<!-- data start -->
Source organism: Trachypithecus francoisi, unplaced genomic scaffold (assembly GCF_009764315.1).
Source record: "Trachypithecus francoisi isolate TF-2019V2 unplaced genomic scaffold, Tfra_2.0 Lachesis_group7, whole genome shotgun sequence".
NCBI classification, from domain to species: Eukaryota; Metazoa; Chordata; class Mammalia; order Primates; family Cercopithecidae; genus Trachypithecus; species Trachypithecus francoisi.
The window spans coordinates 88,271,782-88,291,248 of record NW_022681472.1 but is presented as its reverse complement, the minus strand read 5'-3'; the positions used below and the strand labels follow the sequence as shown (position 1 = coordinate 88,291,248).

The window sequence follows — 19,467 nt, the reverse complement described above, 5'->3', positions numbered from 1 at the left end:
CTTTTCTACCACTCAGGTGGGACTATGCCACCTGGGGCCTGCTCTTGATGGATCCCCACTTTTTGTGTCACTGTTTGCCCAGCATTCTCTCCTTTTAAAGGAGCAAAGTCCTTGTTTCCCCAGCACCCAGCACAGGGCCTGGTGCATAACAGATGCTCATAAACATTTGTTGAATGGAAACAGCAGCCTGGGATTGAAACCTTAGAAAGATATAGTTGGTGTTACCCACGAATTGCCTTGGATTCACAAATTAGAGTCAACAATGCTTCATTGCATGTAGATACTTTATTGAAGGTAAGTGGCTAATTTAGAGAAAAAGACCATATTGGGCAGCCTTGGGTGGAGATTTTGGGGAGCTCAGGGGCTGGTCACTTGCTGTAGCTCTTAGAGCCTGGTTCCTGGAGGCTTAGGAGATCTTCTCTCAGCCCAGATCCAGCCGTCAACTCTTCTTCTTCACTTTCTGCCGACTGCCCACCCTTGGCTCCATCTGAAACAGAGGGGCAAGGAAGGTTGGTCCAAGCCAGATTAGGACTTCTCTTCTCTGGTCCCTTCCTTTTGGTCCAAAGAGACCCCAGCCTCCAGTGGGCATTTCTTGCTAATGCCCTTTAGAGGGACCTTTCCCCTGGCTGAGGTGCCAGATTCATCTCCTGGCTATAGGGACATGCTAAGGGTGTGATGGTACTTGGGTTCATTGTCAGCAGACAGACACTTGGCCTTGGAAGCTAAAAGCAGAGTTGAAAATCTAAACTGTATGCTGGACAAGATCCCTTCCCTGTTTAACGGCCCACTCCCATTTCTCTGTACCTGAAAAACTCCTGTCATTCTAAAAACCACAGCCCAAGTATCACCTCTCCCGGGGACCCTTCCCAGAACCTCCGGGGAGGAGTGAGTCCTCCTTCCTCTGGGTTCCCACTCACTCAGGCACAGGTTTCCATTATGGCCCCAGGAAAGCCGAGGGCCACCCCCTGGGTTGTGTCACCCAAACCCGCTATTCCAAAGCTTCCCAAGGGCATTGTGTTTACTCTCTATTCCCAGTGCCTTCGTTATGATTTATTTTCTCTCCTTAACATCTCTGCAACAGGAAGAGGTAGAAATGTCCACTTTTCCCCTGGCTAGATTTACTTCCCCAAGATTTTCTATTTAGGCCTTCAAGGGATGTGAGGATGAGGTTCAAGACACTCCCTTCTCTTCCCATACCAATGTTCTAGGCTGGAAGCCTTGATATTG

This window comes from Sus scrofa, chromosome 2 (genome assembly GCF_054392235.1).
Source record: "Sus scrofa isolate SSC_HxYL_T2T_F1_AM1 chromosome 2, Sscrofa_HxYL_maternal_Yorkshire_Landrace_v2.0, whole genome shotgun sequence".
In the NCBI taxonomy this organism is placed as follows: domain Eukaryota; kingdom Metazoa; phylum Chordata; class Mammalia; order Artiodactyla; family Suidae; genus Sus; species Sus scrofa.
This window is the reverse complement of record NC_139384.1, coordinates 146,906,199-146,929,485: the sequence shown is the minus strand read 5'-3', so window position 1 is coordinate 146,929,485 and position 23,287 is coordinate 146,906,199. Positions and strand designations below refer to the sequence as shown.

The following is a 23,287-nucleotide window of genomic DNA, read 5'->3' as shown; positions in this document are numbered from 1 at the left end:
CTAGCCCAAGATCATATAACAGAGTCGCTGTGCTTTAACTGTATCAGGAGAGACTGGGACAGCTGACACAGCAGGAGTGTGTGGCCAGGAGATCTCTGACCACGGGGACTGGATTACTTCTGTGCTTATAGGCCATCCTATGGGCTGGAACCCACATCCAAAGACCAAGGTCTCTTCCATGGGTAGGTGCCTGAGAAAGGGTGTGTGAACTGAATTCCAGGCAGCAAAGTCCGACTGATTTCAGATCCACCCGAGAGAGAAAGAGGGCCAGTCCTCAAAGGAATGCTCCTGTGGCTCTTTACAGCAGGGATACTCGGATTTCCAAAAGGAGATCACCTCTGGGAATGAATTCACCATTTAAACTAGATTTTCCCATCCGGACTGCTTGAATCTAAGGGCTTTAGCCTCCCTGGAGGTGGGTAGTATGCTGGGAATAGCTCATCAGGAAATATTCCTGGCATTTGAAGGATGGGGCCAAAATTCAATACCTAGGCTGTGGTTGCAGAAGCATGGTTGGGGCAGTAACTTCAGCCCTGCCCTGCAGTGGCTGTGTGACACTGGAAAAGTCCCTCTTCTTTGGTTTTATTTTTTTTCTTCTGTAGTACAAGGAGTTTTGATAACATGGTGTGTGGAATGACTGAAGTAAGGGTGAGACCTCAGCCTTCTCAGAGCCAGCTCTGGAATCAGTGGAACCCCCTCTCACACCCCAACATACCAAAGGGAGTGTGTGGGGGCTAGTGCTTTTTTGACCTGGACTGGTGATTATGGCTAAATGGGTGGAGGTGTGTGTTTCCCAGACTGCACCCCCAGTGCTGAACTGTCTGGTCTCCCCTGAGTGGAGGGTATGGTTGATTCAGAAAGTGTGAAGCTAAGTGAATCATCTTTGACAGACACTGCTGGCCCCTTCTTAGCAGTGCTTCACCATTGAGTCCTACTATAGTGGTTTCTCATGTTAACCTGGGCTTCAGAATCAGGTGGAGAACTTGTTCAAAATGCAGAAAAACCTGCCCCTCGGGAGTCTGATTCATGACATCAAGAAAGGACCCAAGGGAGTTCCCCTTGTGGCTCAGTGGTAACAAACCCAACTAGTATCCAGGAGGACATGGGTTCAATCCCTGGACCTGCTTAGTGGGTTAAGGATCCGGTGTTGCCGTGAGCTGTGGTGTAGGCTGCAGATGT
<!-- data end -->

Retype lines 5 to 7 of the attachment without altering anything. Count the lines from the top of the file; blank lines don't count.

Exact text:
The window sequence follows — 19,467 nt, the reverse complement described above, 5'->3', positions numbered from 1 at the left end:
CTTTTCTACCACTCAGGTGGGACTATGCCACCTGGGGCCTGCTCTTGATGGATCCCCACTTTTTGTGTCACTGTTTGCCCAGCATTCTCTCCTTTTAAAGGAGCAAAGTCCTTGTTTCCCCAGCACCCAGCACAGGGCCTGGTGCATAACAGATGCTCATAAACATTTGTTGAATGGAAACAGCAGCCTGGGATTGAAACCTTAGAAAGATATAGTTGGTGTTACCCACGAATTGCCTTGGATTCACAAATTAGAGTCAACAATGCTTCATTGCATGTAGATACTTTATTGAAGGTAAGTGGCTAATTTAGAGAAAAAGACCATATTGGGCAGCCTTGGGTGGAGATTTTGGGGAGCTCAGGGGCTGGTCACTTGCTGTAGCTCTTAGAGCCTGGTTCCTGGAGGCTTAGGAGATCTTCTCTCAGCCCAGATCCAGCCGTCAACTCTTCTTCTTCACTTTCTGCCGACTGCCCACCCTTGGCTCCATCTGAAACAGAGGGGCAAGGAAGGTTGGTCCAAGCCAGATTAGGACTTCTCTTCTCTGGTCCCTTCCTTTTGGTCCAAAGAGACCCCAGCCTCCAGTGGGCATTTCTTGCTAATGCCCTTTAGAGGGACCTTTCCCCTGGCTGAGGTGCCAGATTCATCTCCTGGCTATAGGGACATGCTAAGGGTGTGATGGTACTTGGGTTCATTGTCAGCAGACAGACACTTGGCCTTGGAAGCTAAAAGCAGAGTTGAAAATCTAAACTGTATGCTGGACAAGATCCCTTCCCTGTTTAACGGCCCACTCCCATTTCTCTGTACCTGAAAAACTCCTGTCATTCTAAAAACCACAGCCCAAGTATCACCTCTCCCGGGGACCCTTCCCAGAACCTCCGGGGAGGAGTGAGTCCTCCTTCCTCTGGGTTCCCACTCACTCAGGCACAGGTTTCCATTATGGCCCCAGGAAAGCCGAGGGCCACCCCCTGGGTTGTGTCACCCAAACCCGCTATTCCAAAGCTTCCCAAGGGCATTGTGTTTACTCTCTATTCCCAGTGCCTTCGTTATGATTTATTTTCTCTCCTTAACATCTCTGCAACAGGAAGAGGTAGAAATGTCCACTTTTCCCCTGGCTAGATTTACTTCCCCAAGATTTTCTATTTAGGCCTTCAAGGGATGTGAGGATGAGGTTCAAGACACTCCCTTCTCTTCCCATACCAATGTTCTAGGCTGGAAGCCTTGATATTG

This window comes from Sus scrofa, chromosome 2 (genome assembly GCF_054392235.1).